Monday, October 31, 2022

Ways Forward: General Synod/Te Hinota Whanui 2022

The thing about Anglican synods is that we may spend time on the past (reports, accounts) and get stuck in details about the future (budgets, promises to take action on some issue of the day), but the real measure of a synod's significance, over the long term, is whether it offers a way or ways forward to a better future (formally through legislative change or resolutions, or informally through (say) the mood of participants, key appointments/elections to committees and boards).

So, last week we held our General Synod/Te Hinota Whanui in Nelson ...*

What happened? With the help of reports, of course, in Taonga, we can note:

The opening;

The Presidential Address;

The opening eucharist;

A  day of being informed/educated/formed (i.e. wānanga) about knowledge in Maori culture (mātauranga);

Debate and decisions about St. John's College;

As usual, something about our common prayer;

Appropriately, quite a bit of our conversation concerned the submissions to, recommendations to date of the Royal Commission on Abuse, and our responses to them;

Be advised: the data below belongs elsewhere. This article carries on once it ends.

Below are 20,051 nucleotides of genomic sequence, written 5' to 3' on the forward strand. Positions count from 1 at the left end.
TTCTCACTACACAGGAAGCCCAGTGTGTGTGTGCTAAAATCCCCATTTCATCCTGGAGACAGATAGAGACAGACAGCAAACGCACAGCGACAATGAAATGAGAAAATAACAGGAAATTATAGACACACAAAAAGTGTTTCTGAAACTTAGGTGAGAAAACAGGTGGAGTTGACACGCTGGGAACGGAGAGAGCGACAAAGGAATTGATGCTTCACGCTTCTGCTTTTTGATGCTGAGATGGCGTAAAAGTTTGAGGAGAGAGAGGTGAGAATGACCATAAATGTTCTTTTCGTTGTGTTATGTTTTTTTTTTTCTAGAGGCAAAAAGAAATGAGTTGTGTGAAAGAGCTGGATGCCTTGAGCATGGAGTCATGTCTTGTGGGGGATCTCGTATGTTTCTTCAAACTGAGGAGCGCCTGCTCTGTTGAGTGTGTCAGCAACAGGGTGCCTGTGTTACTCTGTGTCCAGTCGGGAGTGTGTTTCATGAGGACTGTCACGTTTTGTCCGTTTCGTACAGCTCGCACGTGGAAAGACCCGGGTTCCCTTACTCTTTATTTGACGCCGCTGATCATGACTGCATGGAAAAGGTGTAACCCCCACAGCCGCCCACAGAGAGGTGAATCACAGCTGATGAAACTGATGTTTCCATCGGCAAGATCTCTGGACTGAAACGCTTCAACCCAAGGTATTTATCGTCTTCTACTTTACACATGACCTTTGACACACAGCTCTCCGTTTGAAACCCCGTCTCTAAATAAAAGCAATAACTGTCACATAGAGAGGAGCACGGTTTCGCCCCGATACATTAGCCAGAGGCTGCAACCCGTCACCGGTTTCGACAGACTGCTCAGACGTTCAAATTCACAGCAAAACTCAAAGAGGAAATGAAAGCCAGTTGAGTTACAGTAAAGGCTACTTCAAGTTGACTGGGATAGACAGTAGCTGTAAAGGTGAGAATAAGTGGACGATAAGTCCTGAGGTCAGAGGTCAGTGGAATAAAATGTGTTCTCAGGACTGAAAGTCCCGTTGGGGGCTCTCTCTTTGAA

It was a good occasion, of course, for meeting people. I met Dean Jay Ruka, a representative of the Diocese of Waikato and Taranaki, for instance, for the first time. Already familiar colleagues and friends were there as well - Bishop Justin Duckworth, for instance, is another member of General Synod/Te Hinota Whanui to have a recent article about his ministry! One special guest was Archbishop Philip Freier, Archbishop of Melbourne - Philip helped us out by chairing the key debate on St. John's College (due to our archbishops and other bishops being conflicted about various elements in the story of what has unfolded re changes to the governance of the College in the past year or so. Having gotten to know ++Philip during the recent Lambeth Conference it was lovely to spend time with him again.

I have discovered there is a not too bad photo of me on the Taonga site :)

Back to the key question posed above: did our meeting together chart some ways forward for our church? Here are three ways forward:

1. Our wānanga day on mātauranga charted a way forward for our church to develop a deeper, wider, better understanding of Māori culture and within that culture, what matters and why it matters, how the world is understood and how the world is engaged with by Māori.